Here in Louisiana, we like to contemplate things and a chance of rain in the forecast is one of those things we have to contemplate almost every day from late May through early September. You see our summertime weather pattern usually sets us up for a chance of "air mass" showers and thunderstorms during the days when the temperatures are high and the humidity is even higher.

NOAA via Unsplash.com
NOAA via Unsplash.com
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So over the course of the next several months, there is no doubt that you will hear Daniel Phillips, Dave Baker, Rob Perillo, or Bradley Benoit, the principles of the KATC StormTeam Three crew mention an "XX%" chance of showers in the forecast. Many of us think we know what that means. We don't which is why we are always saying "the weatherman got it wrong" he/she didn't and here's why.

When a weather forecaster is issuing a forecast with a rain chance included that chance is almost always announced as a percentage. While we often speak of a "chance of rain" that percentage doesn't really reflect the "chance" that rain will fall instead it means this.

A lot of us interpret the forecast information this way, a 30% chance of rain means there is a 70% chance that it won't rain. That's incorrect. You'd also be incorrect if you thought that the forecast meant that it would be raining 30% of the day.

Here's what an "XX%" chance of rain really means and how forecasters arrive at that number.

Forecasters use Probability of Precipitation or POP for short. This POP is made up of two different factors. One of those factors is the confidence in the forecast. The other factor is the percentage of coverage. If you multiply those two factors together you get the Probability of Precipitation.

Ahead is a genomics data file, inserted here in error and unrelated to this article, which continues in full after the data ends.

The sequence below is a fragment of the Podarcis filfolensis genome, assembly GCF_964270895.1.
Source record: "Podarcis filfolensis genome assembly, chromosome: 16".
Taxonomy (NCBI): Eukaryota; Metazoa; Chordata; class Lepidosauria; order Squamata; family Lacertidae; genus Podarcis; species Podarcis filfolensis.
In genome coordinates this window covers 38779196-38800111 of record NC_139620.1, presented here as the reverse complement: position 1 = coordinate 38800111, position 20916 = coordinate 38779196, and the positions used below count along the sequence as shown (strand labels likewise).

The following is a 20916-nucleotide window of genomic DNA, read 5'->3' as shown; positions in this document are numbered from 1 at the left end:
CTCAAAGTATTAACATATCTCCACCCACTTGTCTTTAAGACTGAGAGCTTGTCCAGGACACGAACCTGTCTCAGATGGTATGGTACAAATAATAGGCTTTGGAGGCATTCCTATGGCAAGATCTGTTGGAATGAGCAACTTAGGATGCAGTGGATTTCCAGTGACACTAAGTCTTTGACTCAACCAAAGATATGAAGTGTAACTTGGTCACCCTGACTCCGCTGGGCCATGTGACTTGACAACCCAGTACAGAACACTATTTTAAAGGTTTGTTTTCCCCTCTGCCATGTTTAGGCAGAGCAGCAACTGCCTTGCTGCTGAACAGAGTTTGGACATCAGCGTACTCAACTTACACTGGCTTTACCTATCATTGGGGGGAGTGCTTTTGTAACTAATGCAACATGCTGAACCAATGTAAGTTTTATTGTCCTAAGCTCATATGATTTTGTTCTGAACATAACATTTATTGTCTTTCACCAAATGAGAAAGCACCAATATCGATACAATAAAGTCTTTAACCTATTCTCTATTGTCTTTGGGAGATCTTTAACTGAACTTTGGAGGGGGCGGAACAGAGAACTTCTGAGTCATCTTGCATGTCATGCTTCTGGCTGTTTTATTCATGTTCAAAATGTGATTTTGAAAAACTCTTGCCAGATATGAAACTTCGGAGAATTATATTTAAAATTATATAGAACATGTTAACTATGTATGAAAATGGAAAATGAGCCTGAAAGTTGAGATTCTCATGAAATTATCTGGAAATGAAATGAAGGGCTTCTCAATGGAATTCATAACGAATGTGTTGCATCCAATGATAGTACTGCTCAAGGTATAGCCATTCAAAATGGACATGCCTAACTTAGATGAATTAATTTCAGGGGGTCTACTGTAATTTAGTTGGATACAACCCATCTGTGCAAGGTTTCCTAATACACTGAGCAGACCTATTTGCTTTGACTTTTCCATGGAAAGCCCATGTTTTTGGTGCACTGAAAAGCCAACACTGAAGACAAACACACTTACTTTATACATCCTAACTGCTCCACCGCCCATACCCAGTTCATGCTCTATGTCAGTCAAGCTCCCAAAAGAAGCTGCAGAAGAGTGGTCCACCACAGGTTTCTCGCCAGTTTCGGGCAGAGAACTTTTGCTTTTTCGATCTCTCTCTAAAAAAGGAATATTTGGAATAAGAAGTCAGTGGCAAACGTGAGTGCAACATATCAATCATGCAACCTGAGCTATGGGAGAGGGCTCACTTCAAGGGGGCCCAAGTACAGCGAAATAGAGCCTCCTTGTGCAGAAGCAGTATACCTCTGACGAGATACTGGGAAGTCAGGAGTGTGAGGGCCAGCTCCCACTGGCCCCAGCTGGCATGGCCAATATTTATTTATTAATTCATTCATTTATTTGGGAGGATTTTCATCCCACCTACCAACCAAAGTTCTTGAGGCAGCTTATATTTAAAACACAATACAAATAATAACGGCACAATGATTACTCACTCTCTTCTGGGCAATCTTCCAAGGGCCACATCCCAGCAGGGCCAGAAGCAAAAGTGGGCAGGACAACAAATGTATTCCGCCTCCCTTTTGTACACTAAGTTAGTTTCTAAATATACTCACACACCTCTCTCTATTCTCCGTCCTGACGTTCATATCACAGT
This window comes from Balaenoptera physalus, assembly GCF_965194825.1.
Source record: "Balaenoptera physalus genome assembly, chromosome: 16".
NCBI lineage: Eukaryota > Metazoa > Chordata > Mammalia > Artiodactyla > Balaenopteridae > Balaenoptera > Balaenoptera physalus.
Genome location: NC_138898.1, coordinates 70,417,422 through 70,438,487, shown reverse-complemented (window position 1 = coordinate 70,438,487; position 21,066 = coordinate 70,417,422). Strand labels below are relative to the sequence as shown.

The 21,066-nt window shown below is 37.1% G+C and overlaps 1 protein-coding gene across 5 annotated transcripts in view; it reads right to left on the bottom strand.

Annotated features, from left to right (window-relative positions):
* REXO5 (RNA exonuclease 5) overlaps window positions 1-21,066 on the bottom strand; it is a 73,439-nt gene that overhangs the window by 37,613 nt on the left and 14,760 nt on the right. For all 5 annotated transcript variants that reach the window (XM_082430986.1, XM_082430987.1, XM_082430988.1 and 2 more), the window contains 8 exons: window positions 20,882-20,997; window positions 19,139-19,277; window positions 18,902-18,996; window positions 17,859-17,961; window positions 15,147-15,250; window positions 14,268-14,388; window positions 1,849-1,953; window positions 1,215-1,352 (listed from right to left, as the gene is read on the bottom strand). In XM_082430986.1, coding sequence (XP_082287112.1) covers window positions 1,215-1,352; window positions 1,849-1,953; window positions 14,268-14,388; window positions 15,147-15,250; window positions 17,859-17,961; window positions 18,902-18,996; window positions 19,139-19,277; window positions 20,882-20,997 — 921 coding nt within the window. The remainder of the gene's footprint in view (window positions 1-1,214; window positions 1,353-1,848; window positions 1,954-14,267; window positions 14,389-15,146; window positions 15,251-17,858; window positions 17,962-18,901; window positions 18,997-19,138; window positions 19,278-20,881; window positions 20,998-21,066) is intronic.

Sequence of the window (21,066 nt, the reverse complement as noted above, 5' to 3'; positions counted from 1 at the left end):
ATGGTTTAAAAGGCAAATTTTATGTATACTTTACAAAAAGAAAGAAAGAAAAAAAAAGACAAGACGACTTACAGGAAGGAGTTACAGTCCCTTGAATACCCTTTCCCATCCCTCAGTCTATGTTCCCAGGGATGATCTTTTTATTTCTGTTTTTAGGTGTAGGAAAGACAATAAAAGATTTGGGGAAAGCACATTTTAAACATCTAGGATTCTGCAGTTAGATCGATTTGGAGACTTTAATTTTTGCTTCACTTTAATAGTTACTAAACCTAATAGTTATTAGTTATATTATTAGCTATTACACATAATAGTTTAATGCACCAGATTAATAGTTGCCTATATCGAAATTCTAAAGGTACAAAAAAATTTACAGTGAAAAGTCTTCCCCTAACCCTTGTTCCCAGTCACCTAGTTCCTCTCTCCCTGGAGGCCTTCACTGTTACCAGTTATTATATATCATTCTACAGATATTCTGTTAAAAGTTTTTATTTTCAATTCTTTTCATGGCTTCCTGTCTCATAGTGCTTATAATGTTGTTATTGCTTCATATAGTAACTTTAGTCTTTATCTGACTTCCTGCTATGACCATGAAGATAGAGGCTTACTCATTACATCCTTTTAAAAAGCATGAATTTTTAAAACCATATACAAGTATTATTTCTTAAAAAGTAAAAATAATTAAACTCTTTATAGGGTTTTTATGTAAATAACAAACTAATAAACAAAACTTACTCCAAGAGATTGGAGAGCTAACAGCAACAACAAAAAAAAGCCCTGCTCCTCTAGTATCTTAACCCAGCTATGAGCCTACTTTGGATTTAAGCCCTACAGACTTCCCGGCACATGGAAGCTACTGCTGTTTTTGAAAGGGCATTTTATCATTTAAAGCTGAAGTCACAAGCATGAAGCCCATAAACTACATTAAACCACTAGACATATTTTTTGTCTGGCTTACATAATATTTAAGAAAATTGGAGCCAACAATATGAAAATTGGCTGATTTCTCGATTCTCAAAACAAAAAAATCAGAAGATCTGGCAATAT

Severe Thunderstorm Hit Xinjiang
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You'll probably understand it better if we put it in real-world terms. Say the forecast confidence for rain is 100%. But that 100% confidence is for only 80% of the forecast area. Using the formula ; Confidence (100%) x Coverage (80%)  or 80% chance of rain.

Now if the Confidence figure was 50% and the coverage figure was 50% then that rain chance would factor out to a 25% chance of rain. All you do is multiply the confidence times the coverage and that will give you the Probability of Precipitation. Now what that doesn't give you is how long the rainfall will last and how much rain will fall. So, you still have a bit of uncertainty even in a short term forecast.

Now here in Louisiana the hardest thing our weather guessers have to figure out is how to say the names of the towns where it might be raining. It's a lot harder than you might think.

Acadiana Towns With Multiple Pronunciations

In south Louisiana, we sure have a way with words all our own. Add in the Cajun-French influence and you will hear all kinds of different pronunciations coming out of the mouths of folks from Acadiana. How towns are pronounced is no different as illustrated by this list here.